This is a post from Jim Haughey's blog that covers the US construction industry.

Jim Haughey is the Chief Economist for Reed Construction Data and has over thirty years experience as a business economist, including twenty years monitoring the construction market. He has a Ph.D. degree in economics from the University of Michigan and has previously taught at the University of Michigan, Ohio University, Michigan State University and the University of Massachusetts.

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Construction Industry Forecasts

Notes from Jim Haughey - Aug 08, 2008

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Immigrant departures contribute to one million extra vacant homes for sale
Jim Haughey, RCD Chief Economist

The Census report matches the estimate by the National Association of Realtors of a 922,000 unit increase in existing homes for sale over the last two years. The NAR data show that the surplus inventory was cut about 0.5 million from last summer to early this year but then gave up that gain in the last few months with rising unemployment and foreclosures.

How long will it take to eliminate the surplus of vacant homes?  One way is for homebuilders to shut down completely for more than a year.  Do not expect this to happen.  Experience in recovery from previous housing recessions suggests that most of the fix will come from the demand rather the supply side.  That is, it will come from the sum of net international immigration, population growth and new households formed by people moving out of relatives or friends’ homes or unbundling from overcrowded rental housing.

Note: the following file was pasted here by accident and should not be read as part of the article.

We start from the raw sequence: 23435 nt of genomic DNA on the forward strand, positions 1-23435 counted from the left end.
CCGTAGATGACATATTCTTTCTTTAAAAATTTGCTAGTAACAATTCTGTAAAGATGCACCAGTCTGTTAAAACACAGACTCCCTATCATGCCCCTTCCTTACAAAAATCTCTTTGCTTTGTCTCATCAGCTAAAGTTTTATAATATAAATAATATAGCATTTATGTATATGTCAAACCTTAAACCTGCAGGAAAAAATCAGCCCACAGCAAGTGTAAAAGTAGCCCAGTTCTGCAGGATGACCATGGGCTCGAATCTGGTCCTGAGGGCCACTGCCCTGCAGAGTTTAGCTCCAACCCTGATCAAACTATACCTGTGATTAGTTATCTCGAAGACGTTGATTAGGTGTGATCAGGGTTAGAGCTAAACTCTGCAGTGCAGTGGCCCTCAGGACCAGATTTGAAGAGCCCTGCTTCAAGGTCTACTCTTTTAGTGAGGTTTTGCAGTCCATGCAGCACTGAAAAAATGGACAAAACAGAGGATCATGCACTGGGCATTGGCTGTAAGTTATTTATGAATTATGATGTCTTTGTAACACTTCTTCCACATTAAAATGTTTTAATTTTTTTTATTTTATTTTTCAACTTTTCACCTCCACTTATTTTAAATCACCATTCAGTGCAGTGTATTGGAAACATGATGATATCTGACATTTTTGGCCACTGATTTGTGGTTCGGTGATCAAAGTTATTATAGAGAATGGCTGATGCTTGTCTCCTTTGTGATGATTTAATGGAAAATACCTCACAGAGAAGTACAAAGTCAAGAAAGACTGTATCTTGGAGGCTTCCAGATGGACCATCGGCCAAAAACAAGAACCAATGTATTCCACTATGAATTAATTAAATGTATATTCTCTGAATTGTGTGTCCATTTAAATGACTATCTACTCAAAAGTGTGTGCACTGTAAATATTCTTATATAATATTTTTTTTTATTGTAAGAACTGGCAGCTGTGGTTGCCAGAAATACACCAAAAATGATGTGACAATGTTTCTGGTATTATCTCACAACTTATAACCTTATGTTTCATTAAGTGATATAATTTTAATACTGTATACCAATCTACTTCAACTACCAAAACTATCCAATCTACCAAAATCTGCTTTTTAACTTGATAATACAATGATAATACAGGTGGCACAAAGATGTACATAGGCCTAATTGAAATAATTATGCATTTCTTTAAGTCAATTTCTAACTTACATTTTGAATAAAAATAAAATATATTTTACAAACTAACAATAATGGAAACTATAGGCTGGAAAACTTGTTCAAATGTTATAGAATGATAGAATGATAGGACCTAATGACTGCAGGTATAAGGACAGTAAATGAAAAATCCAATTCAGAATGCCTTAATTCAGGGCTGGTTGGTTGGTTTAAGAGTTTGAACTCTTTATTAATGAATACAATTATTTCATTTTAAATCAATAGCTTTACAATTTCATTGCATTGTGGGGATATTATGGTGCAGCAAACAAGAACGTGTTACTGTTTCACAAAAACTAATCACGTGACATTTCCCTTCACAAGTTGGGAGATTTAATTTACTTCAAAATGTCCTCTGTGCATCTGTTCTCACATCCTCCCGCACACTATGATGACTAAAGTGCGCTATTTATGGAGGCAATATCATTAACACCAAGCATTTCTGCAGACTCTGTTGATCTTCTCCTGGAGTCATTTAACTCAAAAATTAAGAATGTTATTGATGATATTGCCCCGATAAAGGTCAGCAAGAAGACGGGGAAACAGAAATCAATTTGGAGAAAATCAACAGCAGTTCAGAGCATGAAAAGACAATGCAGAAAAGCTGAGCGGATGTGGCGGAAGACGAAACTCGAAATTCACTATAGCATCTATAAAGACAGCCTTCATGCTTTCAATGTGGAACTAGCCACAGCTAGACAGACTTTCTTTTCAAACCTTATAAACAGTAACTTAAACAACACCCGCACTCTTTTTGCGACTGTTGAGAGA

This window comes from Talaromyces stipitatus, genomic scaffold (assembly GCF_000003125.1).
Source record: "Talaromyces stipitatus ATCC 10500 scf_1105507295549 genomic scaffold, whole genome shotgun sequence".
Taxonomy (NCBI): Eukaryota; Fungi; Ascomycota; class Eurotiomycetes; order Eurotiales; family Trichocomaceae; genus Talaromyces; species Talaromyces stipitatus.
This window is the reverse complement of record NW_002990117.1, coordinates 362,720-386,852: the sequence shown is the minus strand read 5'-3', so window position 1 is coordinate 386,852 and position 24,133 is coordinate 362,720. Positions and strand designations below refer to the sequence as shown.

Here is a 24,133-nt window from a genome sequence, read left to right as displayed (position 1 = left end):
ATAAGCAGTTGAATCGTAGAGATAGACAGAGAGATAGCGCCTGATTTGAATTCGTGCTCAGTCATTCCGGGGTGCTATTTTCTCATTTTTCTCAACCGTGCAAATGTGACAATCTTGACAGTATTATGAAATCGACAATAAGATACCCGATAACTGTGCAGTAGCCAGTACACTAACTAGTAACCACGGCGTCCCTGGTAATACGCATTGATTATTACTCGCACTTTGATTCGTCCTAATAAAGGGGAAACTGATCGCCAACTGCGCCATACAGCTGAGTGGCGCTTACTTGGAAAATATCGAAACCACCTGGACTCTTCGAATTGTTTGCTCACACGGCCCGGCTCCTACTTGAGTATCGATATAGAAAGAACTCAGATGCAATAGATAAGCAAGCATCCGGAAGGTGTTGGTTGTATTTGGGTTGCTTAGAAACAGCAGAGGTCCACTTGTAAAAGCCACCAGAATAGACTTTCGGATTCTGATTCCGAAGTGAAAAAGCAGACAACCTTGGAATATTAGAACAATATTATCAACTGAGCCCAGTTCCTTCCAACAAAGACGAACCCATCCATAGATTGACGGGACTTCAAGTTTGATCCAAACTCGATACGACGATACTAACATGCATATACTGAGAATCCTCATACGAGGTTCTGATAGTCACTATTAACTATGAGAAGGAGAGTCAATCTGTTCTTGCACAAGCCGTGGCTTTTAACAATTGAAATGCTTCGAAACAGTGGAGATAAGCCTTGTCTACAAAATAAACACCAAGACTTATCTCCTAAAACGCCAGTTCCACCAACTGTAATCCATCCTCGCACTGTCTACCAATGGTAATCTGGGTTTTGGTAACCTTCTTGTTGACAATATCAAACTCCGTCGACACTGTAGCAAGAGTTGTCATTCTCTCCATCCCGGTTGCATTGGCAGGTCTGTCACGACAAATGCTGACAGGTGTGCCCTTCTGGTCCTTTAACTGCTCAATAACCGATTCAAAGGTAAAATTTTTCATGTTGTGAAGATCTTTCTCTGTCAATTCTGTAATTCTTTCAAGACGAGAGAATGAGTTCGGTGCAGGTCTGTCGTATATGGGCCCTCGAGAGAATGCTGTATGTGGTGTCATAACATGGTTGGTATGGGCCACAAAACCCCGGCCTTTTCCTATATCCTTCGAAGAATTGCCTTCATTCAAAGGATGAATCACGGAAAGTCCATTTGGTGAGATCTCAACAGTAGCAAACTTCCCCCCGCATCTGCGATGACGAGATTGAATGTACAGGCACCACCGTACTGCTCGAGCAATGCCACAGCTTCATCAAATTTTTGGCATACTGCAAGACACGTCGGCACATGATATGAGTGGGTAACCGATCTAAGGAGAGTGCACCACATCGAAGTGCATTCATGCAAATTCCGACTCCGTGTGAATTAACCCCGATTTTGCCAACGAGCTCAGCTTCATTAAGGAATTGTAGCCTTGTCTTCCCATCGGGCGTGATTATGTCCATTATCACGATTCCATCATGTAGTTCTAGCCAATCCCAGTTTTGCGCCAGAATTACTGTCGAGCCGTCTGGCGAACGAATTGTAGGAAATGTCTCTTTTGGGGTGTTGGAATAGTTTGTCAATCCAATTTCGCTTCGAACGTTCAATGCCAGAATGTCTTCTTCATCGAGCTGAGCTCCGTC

This is a one or two year process but it does not begin until a little after the end of job losses in the economy.  It may be an unusually long process this time because of increasing evidence that lots of illegal immigrants have left the country.  Some illegal workers always leave in tough economic times.  But in the last year the economic self-deporters have been joined by more people formally deported and by people who left voluntarily when they lost hope of gaining legal status.

A good summary of the declining illegal immigrant population can be found at the Center for Immigration Studies (  The Center estimates that the population of illegal immigrants has declined by more than one million in the last year instead of increasing by half a million as it had for many years.

Obviously this is a hard statistic to estimate. But if the Center has the direction and magnitude right, home prices will be depressed by the surplus housing stock for several more years.  This will restrain new home construction.  But Reed Construction Data still expects a rise in housing starts soon because the vacant houses are concentrated in the southeast, the southwest and the depressed Great Lakes industrial region. Many of these homes are too small and in too poor condition to compete with newly built homes. A significant share of homes abandoned by departing immigrants will be torn down.